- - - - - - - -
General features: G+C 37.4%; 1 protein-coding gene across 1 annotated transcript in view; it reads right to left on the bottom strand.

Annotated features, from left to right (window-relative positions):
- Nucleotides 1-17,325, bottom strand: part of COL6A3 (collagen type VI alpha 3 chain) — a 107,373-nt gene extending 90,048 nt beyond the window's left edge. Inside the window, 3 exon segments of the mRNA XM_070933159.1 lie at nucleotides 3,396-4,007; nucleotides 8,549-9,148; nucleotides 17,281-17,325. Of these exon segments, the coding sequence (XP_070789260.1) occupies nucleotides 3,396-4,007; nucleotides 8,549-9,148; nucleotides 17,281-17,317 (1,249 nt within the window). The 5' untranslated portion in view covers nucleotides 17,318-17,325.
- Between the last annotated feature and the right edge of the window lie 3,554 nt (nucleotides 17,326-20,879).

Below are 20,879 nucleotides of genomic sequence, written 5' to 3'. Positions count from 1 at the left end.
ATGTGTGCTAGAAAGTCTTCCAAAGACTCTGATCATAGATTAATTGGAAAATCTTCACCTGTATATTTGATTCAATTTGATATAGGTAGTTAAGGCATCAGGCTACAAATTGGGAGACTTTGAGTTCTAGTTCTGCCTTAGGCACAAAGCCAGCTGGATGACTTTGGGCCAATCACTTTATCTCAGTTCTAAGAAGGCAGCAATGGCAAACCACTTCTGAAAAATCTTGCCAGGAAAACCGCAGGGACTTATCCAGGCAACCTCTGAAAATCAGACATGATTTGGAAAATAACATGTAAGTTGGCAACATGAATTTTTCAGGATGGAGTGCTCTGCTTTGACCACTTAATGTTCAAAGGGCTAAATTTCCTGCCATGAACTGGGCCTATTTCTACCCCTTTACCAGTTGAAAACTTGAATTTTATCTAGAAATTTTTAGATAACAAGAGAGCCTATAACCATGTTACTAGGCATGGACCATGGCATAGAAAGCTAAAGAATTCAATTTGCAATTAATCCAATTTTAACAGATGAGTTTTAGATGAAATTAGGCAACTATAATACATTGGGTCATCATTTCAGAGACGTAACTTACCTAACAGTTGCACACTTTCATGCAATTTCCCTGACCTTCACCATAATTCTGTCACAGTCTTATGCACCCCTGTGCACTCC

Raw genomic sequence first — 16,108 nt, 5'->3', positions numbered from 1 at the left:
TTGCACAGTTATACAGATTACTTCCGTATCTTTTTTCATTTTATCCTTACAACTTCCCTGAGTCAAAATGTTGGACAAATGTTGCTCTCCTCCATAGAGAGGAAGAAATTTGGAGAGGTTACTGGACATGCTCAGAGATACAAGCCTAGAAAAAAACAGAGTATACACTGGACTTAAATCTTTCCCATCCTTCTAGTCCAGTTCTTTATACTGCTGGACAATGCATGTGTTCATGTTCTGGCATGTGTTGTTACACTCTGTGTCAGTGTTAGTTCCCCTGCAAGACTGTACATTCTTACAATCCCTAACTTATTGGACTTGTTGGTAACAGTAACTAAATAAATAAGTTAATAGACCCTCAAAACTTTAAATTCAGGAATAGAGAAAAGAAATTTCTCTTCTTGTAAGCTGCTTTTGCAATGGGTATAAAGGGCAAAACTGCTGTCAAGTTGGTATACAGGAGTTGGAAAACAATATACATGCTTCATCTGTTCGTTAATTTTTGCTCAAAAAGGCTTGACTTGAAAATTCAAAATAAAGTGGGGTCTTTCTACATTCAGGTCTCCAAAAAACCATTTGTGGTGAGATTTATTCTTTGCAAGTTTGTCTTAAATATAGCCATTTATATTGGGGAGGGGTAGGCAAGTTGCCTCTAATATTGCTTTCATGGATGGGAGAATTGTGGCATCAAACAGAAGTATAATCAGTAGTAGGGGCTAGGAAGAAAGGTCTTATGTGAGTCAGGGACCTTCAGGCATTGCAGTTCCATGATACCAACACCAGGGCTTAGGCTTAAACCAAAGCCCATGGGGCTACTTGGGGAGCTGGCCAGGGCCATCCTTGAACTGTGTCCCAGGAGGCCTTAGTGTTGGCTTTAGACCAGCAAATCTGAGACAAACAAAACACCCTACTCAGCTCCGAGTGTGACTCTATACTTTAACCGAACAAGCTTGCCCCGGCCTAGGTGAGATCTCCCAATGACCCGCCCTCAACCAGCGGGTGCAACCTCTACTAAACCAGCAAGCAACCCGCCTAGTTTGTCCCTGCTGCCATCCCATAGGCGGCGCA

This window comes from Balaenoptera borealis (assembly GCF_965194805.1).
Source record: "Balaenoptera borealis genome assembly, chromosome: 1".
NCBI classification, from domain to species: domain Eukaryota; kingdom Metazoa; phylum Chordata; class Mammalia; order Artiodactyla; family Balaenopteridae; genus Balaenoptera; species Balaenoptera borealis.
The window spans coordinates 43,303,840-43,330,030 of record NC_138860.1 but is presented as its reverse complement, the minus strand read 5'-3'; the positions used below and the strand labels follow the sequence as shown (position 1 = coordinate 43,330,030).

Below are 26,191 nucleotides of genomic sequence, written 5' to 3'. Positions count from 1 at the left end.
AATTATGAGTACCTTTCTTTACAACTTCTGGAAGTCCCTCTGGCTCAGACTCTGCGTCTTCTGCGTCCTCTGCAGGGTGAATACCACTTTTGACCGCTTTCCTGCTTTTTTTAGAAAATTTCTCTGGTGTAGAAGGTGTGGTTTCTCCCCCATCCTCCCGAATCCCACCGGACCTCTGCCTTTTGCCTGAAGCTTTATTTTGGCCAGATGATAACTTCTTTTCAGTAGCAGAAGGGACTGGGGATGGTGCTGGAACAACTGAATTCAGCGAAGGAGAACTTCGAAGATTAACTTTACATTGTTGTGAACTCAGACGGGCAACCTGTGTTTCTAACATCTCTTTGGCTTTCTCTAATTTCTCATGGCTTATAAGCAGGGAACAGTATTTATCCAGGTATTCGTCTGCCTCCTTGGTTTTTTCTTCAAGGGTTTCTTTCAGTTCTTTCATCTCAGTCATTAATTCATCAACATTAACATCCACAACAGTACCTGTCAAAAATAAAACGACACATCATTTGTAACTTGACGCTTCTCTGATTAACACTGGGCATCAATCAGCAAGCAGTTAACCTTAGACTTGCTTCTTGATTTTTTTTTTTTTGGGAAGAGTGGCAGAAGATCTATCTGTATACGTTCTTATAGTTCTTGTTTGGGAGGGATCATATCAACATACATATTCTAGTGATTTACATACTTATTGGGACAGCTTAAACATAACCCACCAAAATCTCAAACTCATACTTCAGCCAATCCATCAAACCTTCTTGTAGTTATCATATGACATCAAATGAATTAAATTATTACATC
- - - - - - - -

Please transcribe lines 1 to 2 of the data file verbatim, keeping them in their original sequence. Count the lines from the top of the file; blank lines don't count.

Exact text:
General features: G+C 37.4%; 1 protein-coding gene across 1 annotated transcript in view; it reads right to left on the bottom strand.

Annotated features, from left to right (window-relative positions):